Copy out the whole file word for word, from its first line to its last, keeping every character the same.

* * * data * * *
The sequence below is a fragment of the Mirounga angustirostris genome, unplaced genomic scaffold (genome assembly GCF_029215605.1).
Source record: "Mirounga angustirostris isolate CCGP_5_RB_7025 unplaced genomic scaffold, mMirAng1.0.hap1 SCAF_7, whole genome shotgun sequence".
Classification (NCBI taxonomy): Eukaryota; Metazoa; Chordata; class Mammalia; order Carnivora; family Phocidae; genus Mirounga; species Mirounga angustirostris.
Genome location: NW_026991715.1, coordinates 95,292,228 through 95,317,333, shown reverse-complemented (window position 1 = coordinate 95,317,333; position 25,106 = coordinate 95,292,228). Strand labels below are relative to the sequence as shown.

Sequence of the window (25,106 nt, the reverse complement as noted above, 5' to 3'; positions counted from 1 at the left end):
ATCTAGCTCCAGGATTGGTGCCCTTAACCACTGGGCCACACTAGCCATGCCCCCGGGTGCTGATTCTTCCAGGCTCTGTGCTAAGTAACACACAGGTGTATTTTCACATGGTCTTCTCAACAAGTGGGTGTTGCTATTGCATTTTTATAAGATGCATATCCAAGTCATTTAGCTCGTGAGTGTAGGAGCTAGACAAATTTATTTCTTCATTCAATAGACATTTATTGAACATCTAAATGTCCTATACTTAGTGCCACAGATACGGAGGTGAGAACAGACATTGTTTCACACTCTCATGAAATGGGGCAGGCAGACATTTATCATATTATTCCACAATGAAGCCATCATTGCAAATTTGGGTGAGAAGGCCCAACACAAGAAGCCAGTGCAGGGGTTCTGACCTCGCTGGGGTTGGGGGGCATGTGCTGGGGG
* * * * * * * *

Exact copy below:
The sequence below is a fragment of the Mirounga angustirostris genome, unplaced genomic scaffold (genome assembly GCF_029215605.1).
Source record: "Mirounga angustirostris isolate CCGP_5_RB_7025 unplaced genomic scaffold, mMirAng1.0.hap1 SCAF_7, whole genome shotgun sequence".
Classification (NCBI taxonomy): Eukaryota; Metazoa; Chordata; class Mammalia; order Carnivora; family Phocidae; genus Mirounga; species Mirounga angustirostris.
Genome location: NW_026991715.1, coordinates 95,292,228 through 95,317,333, shown reverse-complemented (window position 1 = coordinate 95,317,333; position 25,106 = coordinate 95,292,228). Strand labels below are relative to the sequence as shown.

Sequence of the window (25,106 nt, the reverse complement as noted above, 5' to 3'; positions counted from 1 at the left end):
ATCTAGCTCCAGGATTGGTGCCCTTAACCACTGGGCCACACTAGCCATGCCCCCGGGTGCTGATTCTTCCAGGCTCTGTGCTAAGTAACACACAGGTGTATTTTCACATGGTCTTCTCAACAAGTGGGTGTTGCTATTGCATTTTTATAAGATGCATATCCAAGTCATTTAGCTCGTGAGTGTAGGAGCTAGACAAATTTATTTCTTCATTCAATAGACATTTATTGAACATCTAAATGTCCTATACTTAGTGCCACAGATACGGAGGTGAGAACAGACATTGTTTCACACTCTCATGAAATGGGGCAGGCAGACATTTATCATATTATTCCACAATGAAGCCATCATTGCAAATTTGGGTGAGAAGGCCCAACACAAGAAGCCAGTGCAGGGGTTCTGACCTCGCTGGGGTTGGGGGGCATGTGCTGGGGG